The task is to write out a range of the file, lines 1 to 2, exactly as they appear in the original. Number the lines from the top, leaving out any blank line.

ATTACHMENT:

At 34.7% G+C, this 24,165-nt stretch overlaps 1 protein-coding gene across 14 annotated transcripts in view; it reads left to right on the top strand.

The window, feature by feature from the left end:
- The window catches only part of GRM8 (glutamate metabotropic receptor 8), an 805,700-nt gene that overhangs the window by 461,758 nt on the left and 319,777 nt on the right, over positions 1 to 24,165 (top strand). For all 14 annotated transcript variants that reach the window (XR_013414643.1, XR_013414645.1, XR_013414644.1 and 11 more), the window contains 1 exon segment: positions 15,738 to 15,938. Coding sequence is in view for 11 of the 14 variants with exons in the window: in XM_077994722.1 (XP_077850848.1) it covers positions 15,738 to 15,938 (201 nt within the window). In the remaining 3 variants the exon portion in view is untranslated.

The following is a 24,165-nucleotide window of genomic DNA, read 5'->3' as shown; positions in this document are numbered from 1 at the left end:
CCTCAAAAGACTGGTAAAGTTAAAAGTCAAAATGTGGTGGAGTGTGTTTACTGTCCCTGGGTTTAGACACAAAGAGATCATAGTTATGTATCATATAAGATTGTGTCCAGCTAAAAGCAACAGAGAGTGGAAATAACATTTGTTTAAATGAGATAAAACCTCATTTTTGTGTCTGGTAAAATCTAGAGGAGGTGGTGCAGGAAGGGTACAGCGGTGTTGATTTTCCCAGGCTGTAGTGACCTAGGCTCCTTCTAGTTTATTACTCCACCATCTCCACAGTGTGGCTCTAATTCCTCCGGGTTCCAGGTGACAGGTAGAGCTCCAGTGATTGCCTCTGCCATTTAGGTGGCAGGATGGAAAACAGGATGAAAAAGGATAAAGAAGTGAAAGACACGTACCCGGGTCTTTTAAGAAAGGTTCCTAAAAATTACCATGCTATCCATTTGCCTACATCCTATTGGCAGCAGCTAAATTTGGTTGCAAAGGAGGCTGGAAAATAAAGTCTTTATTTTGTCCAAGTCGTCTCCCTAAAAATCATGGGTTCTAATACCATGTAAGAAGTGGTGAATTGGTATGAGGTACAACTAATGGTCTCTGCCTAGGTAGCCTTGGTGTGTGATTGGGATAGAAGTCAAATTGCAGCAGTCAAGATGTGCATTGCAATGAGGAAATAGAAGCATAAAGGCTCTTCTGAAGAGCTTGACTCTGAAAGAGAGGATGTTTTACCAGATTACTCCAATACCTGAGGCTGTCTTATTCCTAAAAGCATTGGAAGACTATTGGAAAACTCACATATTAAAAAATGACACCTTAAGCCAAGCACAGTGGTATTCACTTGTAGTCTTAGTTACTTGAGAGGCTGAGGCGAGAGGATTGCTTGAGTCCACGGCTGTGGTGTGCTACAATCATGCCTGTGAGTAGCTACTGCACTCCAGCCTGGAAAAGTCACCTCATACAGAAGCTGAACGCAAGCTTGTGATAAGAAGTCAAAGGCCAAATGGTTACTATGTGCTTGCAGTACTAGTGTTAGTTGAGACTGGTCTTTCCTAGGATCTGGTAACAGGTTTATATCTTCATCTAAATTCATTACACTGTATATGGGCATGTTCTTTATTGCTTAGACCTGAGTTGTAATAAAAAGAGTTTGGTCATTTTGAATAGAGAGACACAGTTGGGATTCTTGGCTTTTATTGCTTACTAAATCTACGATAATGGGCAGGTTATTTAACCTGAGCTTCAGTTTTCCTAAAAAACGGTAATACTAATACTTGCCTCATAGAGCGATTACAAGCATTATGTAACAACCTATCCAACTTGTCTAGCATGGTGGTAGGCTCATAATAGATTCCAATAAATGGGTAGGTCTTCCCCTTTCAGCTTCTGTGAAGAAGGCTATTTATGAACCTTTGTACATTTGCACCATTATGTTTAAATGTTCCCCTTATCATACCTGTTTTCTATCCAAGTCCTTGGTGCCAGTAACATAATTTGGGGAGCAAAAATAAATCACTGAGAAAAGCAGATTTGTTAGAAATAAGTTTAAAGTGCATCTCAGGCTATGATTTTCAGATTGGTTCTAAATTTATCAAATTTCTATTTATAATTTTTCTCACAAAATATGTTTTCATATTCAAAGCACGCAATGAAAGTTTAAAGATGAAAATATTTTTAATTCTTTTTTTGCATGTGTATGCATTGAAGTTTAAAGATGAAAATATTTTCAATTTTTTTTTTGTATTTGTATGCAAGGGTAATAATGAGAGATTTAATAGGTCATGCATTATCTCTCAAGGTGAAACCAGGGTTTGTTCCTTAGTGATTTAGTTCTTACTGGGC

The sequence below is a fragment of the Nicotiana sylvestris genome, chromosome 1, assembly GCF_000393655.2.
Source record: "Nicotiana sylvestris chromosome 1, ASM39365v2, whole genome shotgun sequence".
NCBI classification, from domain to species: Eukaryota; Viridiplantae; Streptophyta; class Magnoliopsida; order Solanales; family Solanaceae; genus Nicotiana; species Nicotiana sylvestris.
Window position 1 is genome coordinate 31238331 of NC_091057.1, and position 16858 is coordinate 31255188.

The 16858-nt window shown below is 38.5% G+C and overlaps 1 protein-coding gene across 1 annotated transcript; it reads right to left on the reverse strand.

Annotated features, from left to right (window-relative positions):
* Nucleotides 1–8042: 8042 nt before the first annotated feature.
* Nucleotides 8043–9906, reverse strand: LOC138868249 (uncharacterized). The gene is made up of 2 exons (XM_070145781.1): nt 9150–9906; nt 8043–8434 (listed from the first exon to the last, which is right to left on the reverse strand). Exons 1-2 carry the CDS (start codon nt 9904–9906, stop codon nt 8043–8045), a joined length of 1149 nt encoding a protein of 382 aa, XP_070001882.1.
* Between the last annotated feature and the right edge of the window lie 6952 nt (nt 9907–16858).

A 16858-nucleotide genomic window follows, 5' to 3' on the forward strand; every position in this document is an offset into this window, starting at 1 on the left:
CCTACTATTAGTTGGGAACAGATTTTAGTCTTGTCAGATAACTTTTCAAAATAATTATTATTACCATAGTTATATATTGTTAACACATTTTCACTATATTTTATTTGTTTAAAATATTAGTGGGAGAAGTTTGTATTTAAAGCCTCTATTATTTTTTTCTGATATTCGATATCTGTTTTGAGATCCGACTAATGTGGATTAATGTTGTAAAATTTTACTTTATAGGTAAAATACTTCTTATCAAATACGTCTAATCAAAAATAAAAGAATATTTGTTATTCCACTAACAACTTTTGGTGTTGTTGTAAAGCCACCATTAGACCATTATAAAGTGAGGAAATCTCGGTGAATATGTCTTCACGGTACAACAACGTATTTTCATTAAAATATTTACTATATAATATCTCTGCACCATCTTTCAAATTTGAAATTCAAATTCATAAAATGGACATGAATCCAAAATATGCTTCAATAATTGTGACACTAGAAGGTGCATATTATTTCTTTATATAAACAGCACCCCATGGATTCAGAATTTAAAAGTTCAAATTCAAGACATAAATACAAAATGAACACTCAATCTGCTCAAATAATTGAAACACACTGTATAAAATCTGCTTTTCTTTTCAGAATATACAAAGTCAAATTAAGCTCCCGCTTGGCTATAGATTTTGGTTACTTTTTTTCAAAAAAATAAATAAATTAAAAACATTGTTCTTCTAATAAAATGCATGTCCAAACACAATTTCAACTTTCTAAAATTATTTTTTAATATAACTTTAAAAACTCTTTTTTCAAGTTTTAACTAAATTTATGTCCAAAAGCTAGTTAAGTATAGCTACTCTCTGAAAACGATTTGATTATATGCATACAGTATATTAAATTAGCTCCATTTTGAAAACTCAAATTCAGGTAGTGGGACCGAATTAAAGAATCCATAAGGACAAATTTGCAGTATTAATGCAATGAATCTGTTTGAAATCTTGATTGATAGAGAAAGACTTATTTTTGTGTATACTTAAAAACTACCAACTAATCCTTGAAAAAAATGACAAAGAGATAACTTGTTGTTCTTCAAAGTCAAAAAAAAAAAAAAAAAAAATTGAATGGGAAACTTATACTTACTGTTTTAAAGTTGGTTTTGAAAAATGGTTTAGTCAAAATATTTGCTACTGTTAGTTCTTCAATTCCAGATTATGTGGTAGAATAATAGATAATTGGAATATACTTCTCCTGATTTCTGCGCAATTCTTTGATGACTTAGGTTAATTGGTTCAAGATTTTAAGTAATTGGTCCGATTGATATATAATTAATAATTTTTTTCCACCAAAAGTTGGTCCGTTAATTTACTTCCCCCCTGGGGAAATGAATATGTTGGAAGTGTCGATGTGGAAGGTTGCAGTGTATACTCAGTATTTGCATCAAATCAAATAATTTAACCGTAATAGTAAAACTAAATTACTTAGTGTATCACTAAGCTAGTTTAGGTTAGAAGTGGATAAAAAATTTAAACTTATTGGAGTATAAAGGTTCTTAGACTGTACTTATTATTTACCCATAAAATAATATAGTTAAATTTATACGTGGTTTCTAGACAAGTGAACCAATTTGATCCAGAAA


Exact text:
At 34.7% G+C, this 24,165-nt stretch overlaps 1 protein-coding gene across 14 annotated transcripts in view; it reads left to right on the top strand.

The window, feature by feature from the left end: